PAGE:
What are 'identity politics' and why do they matter in the general election?

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Fitting in one box might not necessarily lead to putting an x in another on a ballot paper, says Gina Davidson

Who are you? How do you describe yourself? How do you think about yourself? To which tribe do you belong?

The LGBT community has championed trans rights

The LGBT community has championed trans rights

Are you a Leaver or a Remainer? A nationalist or a unionist? Are you Scottish or British or European? Are you "cis" or "trans" or "non-binary"? Are you a boomer or Gen x? Does any of this really matter?

Well it would appear so.

Politics in the UK has shifted dramatically from people aligning broadly with a political party, perhaps around economic arguments such as "am I happy with paying more tax/do I want to pay less tax/which party will protect my job/my pension" etc, to one where people put the concerns they feel more relevant to their own "identity", be it race, religion, sex, ethnicity, sexual orientation, gender choice, even age group, first and foremost.

READ MORE: Read more: Row over tension between women's and trans rights divides Scottish Labour

Why has this shift happened?

It might all feel a bit metaphysical for those who don't like labels, but the phrase "identity politics" was first coined in the States with the rise of the civil rights movement in the 1960s, and later with feminist and LGBT+ movements through the 70s and 80s.

Politicians realised that appealing to specific groups of voters beyond those traditionally attracted to their parties in more general terms, could swing elections their way. That realisation resulted in parties creating and adopting policies focused specifically on groups who had previously felt marginalised from normal political processes. And as equality was gained by those groups, other marginalised groups too began to demand more from politicians.

Is it a good thing?

As with anything that depends on whether or not you feel you've benefited. Certainly, critics of identity politics say that fundamentally it pits groups against each other, rather than bringing people together in common cause.

READ MORE: SNP group formed to uphold rights of women amid transgender row

Identity politics can also come from the left or the right. It used to be the case that those who put equality for black and ethnic minorities, women, and members of the LGBT community at the heart of their politics were mainly on the left, but as the adoption of equalities laws became accepted by all political hues and therefore more "centrist", other more "fringe" identities began to make themselves felt, and in some cases have proved more polarising.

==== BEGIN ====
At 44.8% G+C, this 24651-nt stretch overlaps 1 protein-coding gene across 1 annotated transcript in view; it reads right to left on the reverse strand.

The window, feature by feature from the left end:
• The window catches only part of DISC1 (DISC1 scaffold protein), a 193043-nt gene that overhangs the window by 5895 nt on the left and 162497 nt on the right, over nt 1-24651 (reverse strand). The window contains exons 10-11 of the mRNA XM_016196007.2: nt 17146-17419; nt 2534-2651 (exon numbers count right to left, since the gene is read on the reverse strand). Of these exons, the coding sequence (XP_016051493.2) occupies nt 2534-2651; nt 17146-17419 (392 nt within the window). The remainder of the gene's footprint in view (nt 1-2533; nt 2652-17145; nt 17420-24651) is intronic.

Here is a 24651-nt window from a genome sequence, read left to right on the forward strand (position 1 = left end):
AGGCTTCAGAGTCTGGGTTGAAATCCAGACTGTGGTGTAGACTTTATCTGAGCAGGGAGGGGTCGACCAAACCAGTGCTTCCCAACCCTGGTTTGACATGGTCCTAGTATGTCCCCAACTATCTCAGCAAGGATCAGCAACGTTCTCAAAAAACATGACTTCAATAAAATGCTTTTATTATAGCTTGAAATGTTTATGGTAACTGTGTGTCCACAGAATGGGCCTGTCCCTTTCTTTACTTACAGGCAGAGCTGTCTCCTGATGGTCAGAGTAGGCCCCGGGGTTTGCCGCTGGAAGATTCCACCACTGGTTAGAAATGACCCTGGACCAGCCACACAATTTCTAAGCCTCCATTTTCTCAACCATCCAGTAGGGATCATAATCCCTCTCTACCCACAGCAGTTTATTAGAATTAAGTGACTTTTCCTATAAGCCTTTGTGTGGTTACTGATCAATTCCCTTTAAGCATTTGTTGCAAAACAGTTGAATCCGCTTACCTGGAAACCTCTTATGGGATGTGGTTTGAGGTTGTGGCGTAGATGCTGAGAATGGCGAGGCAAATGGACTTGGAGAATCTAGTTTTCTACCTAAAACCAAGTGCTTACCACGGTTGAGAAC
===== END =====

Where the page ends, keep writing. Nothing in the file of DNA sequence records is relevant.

In the States for instance, there's been a rise of "white identity politics", leading, some commentators would attest to the election of Donald Trump. While in the UK the Brexit vote and the focus on immigration was seen by some as re-energising a right-wing white supremacy movement, which had been dormant.

Then there's the current row over trans rights and women's rights - and whether people who wish to change their gender in law should be allowed to do so because that's how they identify, with women objecting that the impact of such a move on wider society must be debated.

How will it affect the election?

Immigration has become a talking point again during the campaign, with the focus on how either a Tory or Labour government would approach Brexit and the potential ending of freedom of movement. For those who believed the "take back control of our borders" rhetoric of the Leave campaign, then that might trump all other issues. So even if they were more inclined to Labour's economic ideas, for instance, their vote could go Tory or even Brexit party.

The SNP has also put Scottish nationalism front and centre of its election campaign. There is no pretence that "lending" a vote to them will be used as anything other than a mandate for a second independence referendum. If you're a voter who identifies as a Scottish nationalist, then it's a no-brainer. Similarly, such an approach will harden the hearts of those who identify as unionists. Interestingly both sets of voters could be on the same page in terms of social or economic policies. But that will not be enough to bring them together in the polling booth.

The trans issue is also divisive. Many LGBT wings of political parties have declared their support, while women members have been drawing up their own declarations of female rights. There is also much talk on social media of nationalists - men and women - feeling conflicted about their vote. But will their identity as women trump their identity as nationalists? Fitting in one box might not necessarily lead to putting an x in another on a ballot paper.